That’s another odd thing. People freak out at the notion of being cannibalistic vampires who worship a zombie sorcerer as their God. They say things like that as though they’re disparaging- but tell a teenager that’s what your religion is, and see how fast they convert. It’s the making of a great novel and movie, and it’s exactly what Christianity is.

I naturally have far more reverence than that. I’m not pulling a “holier than thou” card here, but I am under the impression that I take my spirituality incredibly serious and have the utmost devotion to God. So when I talk about how interesting it sounds when someone makes disparaging comments like those mentioned above, I really am impressed with them.

At the time of this writing, I haven’t been to Mass in four Sundays or so. So much for my devotion, but the weather’s been just terrible, on top of my erratic sleeping habits.

Many people who worship liturgically have the same impressions that I do- the religion becomes something more. You use your whole body in the religion, not just one mental faculty of think this, think that, believe this, believe that. Christianity comes to life. The mytho-poetry of the Bible is something that we bring into every moment of our life. Crossing myself isn’t a superstition- it’s an act of devotion, an act infused with meaningfulness and holiness, an act which completes me as a person, reminds me of the Sacrifice and Atonement of the Lord Jesus Christ, Son of the Living God, and reminds me to love as He loves, to seek to be One with Him even as He is One with the Father and the Holy Spirit.

Wow, that sounded so nice, I think I’ll end my blog there.

Beaux

Working Towards a Definition of “Catholic” and Some Observations

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Within certain traditions, notably that of the Episcopal Church and the Anglican Communion, there is huge debate on the meaning of the word “Catholic” and the means by which one can identify specifically as Catholic.

With no doubt, there are a number of people in the Anglican Communion which identify as “Anglo-Catholic,” and the official position of the Communion is that it is both “Catholic and Protestant,” or more appropriately, “Catholic and Reformed.”

But within the Anglican Communion, there is a wide spectrum of worship styles: the High Church, which is no less than a Mass and Catholic, and Low Church, which is rather evangelical and would identify with being Protestant, and the Broad Church, which incorporates elements of both.

The actual word “Catholic” means “universal” and refers to the Christian Church as a whole. In the common language, people use it to mean “a member of the Roman Catholic Church.”

Initially, during the 1500s and the Protestant Reformation, the term “Protestant” referred to someone who was anti-papal; this came because of the continued abuses of the papacy in the Roman Catholic Church in those days. These days, however, “Protestant” has come to mean more so “anti-Catholic.”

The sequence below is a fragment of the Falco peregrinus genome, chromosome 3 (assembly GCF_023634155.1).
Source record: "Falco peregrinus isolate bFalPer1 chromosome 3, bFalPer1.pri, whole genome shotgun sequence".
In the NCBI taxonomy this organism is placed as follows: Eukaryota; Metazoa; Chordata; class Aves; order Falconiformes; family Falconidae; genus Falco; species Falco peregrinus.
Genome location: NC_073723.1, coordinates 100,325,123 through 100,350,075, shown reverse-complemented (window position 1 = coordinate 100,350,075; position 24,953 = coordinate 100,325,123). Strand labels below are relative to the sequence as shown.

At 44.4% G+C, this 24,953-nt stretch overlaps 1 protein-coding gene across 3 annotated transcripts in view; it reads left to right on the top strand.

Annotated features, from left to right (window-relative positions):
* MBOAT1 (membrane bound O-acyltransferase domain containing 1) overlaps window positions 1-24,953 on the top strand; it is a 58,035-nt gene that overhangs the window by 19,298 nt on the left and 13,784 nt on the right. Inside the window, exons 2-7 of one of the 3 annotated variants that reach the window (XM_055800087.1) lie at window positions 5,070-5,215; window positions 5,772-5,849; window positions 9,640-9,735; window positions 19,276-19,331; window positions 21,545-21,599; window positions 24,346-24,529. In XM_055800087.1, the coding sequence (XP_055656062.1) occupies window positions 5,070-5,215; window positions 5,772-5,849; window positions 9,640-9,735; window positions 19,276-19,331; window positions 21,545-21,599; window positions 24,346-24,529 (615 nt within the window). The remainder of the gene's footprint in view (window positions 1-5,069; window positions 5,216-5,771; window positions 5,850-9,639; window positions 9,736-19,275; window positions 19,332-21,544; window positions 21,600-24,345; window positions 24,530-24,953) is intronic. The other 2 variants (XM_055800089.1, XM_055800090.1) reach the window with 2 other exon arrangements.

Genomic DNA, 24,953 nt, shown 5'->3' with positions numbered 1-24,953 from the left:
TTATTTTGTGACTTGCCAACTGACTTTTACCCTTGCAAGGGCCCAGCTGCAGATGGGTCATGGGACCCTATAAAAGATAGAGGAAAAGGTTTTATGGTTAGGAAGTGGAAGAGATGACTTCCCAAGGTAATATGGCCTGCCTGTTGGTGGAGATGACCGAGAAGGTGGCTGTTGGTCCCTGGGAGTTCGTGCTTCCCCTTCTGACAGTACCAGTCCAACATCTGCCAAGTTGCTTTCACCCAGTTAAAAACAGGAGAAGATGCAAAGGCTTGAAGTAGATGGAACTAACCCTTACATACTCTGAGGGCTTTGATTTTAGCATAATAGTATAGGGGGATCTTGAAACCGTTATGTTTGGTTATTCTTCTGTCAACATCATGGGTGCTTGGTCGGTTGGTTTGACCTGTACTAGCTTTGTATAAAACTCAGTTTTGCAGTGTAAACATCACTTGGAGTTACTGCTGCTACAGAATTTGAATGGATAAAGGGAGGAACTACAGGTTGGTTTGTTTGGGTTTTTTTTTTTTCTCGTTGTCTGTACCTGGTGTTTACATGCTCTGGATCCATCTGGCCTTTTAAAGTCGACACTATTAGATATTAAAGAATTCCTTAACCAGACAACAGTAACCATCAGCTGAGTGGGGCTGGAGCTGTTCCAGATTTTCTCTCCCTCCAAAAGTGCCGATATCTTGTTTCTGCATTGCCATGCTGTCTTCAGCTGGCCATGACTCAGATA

If we should suggest that the Episcopal Church is anti-papal, in the sense that Anglicans as a whole do not recognize the Bishop of Rome/Pope as the absolute pontiff or having authority over their church but rather as a Bishop of special honor and recognition among other equal bishops, we might rightly use the term “Protestant.”

However, if we should suggest that the Episcopal Church retains the historical episcopate, that is, the Apostolic Succession, that the Church retains the Sacraments of old, that the Church celebrates the Holy Eucharist as the Source and Summit of the Christian Faith, that the Church relies on the councils of the Church in the past and on the writings of the Church Fathers as well as on the Nicene and Apostle’s Creed as the sufficient summary of the Faith, then we might rightly deem them, unabashedly, to be Catholic.

The Episcopal Church under this situation cannot be deemed “Roman Catholic,” but certainly “Anglo-Catholic” or “English Catholic” may suffice.

On another note, it is oft-quoted that Henry the VIII “founded” the Church of England.

The Church of England was founded, strangely enough, in the 600s. Henry the VIII, in his political debacle with the Pope, declared that he, not the Pope, was the head of the Church of England. Thereto in addition, we must also consider that the concept of the Pope having primacy above and beyond other Bishops was a doctrine defined later in Christianity, around the year 1000 or so. It is, in fact, this very doctrine that contributed to the Eastern Orthodox Church breaking with the Roman Catholic Church. As I understand it, the concept of the Pope never did completely become accepted in England.